The Case for Community Syndicalism
Community organisation has been a staple of socialist activity for centuries, however, unlike workplace activism, community organising has been subject to less attention in terms of theory and strategising. This article will argue that the ideology and practice of workplace syndicalism has many concepts that apply equally to community organisation, and can provide a useful framework in which to operate.
So firstly, what is Syndicalism? In the workplace syndicalism stands for many things, primarily that workers should ultimately take power in society, using their own organisations, the trade unions, to wield this power. Syndicalism is also associated with industrial unionism, placing itself in opposition to unions drawing artificial divides between workers based on their skill set. De-emphasis of parliamentary politics is another key facet of Syndicalism, which instead advocates that major change will be primarily wrought through the struggle of trade unions on economic ground, avoiding political positioning that may alienate sections of the labour movement.
Historically, Syndicalism as a movement reached its peak in the early twentieth century, where its emergence often coincided with waves of industrial conflict. In Britain the Industrial Syndicalist Education League, which represented hundreds of thousands of workers, was founded in 1911, at the beginning of the “great unrest” period leading up to the First World War. Whilst in the UK the Syndicalists eventually became the main opposition to bureaucratic leadership within the Labour movement, in other countries such as France, the Syndicalists were successful in becoming the dominant force in the unions. Syndicalism also influenced many of the great socialists of the time including James Connolly, who spent his years in the United States working as an organiser for the Syndicalist union the IWW.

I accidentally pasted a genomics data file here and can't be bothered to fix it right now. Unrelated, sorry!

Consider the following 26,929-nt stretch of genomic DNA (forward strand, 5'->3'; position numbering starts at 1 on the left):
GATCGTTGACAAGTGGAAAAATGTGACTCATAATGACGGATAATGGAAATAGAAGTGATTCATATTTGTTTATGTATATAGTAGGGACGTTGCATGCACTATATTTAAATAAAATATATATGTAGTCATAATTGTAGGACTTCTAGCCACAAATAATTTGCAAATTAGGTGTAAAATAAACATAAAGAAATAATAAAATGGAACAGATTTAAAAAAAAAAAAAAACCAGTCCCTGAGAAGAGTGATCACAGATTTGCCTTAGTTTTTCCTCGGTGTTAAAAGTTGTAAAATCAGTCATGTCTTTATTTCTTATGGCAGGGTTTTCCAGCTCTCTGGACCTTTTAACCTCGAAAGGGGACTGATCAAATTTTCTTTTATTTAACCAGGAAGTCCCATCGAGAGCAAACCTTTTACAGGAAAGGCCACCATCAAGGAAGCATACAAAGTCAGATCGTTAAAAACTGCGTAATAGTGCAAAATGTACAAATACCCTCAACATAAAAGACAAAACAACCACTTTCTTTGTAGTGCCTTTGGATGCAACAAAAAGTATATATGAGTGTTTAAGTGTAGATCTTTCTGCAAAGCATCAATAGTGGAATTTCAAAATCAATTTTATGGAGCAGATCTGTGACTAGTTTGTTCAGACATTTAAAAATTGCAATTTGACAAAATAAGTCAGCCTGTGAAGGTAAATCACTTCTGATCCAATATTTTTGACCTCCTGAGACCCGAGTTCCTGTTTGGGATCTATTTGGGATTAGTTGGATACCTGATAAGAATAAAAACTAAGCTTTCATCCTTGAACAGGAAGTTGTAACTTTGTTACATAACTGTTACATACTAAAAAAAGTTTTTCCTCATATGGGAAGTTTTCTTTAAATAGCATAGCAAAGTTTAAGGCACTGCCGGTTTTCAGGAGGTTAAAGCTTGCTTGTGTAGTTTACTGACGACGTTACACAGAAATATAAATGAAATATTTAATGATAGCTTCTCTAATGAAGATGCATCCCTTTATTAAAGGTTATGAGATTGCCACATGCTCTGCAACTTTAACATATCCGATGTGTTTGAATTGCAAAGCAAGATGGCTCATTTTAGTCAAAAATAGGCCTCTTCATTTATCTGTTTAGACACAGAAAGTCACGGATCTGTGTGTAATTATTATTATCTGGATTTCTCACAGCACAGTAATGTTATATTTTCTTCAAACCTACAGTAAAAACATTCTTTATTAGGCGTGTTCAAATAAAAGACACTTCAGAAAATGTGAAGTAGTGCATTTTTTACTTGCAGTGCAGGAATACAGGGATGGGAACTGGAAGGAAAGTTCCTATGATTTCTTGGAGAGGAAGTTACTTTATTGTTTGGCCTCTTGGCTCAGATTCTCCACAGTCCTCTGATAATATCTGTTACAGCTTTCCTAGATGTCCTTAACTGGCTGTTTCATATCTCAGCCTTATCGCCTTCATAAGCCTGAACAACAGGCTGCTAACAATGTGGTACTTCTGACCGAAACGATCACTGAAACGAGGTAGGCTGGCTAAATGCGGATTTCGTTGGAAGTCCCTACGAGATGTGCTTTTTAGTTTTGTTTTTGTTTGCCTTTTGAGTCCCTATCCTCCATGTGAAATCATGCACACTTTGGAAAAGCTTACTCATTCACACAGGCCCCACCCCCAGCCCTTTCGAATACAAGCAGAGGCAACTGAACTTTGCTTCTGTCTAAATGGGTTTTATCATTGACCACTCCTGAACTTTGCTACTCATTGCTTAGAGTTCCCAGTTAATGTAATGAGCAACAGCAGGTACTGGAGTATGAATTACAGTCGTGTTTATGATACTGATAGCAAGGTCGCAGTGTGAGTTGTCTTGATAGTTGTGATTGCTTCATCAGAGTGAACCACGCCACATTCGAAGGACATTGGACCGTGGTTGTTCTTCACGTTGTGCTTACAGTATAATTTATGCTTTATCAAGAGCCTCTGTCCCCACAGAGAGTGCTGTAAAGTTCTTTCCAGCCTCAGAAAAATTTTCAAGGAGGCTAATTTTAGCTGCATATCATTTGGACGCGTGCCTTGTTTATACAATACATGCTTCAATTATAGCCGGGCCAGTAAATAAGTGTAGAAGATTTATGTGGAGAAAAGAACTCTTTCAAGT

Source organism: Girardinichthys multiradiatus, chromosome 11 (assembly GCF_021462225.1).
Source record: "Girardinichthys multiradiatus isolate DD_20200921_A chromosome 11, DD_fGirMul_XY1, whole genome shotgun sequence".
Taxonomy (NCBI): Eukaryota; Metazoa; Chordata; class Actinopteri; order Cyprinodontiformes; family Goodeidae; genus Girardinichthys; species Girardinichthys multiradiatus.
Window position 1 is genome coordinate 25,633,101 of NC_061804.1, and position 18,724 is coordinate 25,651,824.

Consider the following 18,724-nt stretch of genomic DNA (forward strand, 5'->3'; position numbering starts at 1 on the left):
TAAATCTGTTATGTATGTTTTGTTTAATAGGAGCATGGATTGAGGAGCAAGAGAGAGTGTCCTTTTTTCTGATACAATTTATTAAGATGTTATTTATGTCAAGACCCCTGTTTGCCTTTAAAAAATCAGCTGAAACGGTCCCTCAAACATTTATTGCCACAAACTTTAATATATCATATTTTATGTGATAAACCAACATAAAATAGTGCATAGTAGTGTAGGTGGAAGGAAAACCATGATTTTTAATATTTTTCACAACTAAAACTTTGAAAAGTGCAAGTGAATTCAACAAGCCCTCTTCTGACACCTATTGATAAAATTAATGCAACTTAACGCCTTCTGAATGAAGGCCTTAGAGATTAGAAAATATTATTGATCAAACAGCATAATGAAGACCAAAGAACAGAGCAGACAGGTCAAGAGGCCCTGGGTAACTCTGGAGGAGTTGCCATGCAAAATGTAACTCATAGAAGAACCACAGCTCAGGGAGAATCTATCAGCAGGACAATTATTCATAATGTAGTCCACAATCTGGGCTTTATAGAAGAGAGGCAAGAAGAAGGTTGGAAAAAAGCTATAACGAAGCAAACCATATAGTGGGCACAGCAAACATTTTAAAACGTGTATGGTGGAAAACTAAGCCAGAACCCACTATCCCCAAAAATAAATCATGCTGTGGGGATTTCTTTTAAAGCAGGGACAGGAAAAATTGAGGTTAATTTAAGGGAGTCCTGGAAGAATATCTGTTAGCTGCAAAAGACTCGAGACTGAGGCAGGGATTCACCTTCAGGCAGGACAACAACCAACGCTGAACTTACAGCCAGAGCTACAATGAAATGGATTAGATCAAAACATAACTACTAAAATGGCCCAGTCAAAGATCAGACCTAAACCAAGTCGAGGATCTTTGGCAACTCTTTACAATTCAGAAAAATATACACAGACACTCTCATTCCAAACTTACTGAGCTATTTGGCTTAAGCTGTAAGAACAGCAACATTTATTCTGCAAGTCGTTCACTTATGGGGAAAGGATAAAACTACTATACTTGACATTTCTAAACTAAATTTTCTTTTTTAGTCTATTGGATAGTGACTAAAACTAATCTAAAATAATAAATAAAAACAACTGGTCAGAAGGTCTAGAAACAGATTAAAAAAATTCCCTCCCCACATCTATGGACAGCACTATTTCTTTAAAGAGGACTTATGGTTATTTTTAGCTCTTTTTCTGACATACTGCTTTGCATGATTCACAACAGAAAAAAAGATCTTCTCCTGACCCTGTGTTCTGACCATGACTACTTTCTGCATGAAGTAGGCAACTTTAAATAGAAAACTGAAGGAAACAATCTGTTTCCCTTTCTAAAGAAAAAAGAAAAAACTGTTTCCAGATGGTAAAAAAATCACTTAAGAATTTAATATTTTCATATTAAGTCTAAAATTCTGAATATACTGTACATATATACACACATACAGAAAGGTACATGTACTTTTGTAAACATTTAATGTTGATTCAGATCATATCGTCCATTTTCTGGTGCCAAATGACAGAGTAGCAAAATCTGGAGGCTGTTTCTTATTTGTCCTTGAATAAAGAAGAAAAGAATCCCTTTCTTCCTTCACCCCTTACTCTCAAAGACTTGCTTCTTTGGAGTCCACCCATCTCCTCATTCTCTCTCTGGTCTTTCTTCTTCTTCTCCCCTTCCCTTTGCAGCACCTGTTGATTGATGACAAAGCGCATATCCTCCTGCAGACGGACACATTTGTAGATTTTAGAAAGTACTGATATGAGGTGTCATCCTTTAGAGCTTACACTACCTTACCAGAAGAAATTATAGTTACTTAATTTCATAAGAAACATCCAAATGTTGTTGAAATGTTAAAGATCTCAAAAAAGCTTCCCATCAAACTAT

Sadly, the outbreak of the First World War and the rise of Leninism spelt death for much of the syndicalist movement, however its achievements last to this day, unions having been forced to amalgamate under syndicalist pressure in order to be more effective and shop stewards being empowered within their structures. Syndicalism was to go on to influence the munitions strikes during World War 1 and the Red Clydeside movement around John Mclean and the Glasgow SLP.